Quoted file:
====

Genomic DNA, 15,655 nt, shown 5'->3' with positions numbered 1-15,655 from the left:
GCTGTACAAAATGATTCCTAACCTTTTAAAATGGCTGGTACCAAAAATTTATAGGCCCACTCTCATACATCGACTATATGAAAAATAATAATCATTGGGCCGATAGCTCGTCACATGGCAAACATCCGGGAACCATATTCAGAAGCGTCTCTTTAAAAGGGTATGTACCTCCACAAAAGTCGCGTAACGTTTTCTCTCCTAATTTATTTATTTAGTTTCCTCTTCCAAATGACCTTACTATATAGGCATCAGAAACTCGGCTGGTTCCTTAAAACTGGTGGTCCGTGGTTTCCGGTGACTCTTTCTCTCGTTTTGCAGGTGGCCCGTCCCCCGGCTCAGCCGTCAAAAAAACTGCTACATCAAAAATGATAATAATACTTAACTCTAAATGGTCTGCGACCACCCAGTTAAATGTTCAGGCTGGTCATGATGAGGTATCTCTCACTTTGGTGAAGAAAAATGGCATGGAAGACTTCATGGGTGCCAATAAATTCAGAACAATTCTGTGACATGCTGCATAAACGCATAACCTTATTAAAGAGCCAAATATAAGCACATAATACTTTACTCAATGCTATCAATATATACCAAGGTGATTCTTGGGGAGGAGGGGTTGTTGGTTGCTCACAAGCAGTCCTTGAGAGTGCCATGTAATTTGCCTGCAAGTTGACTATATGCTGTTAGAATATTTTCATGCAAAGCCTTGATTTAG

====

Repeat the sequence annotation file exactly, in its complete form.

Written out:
Genomic DNA, 15,655 nt, shown 5'->3' with positions numbered 1-15,655 from the left:
GCTGTACAAAATGATTCCTAACCTTTTAAAATGGCTGGTACCAAAAATTTATAGGCCCACTCTCATACATCGACTATATGAAAAATAATAATCATTGGGCCGATAGCTCGTCACATGGCAAACATCCGGGAACCATATTCAGAAGCGTCTCTTTAAAAGGGTATGTACCTCCACAAAAGTCGCGTAACGTTTTCTCTCCTAATTTATTTATTTAGTTTCCTCTTCCAAATGACCTTACTATATAGGCATCAGAAACTCGGCTGGTTCCTTAAAACTGGTGGTCCGTGGTTTCCGGTGACTCTTTCTCTCGTTTTGCAGGTGGCCCGTCCCCCGGCTCAGCCGTCAAAAAAACTGCTACATCAAAAATGATAATAATACTTAACTCTAAATGGTCTGCGACCACCCAGTTAAATGTTCAGGCTGGTCATGATGAGGTATCTCTCACTTTGGTGAAGAAAAATGGCATGGAAGACTTCATGGGTGCCAATAAATTCAGAACAATTCTGTGACATGCTGCATAAACGCATAACCTTATTAAAGAGCCAAATATAAGCACATAATACTTTACTCAATGCTATCAATATATACCAAGGTGATTCTTGGGGAGGAGGGGTTGTTGGTTGCTCACAAGCAGTCCTTGAGAGTGCCATGTAATTTGCCTGCAAGTTGACTATATGCTGTTAGAATATTTTCATGCAAAGCCTTGATTTAG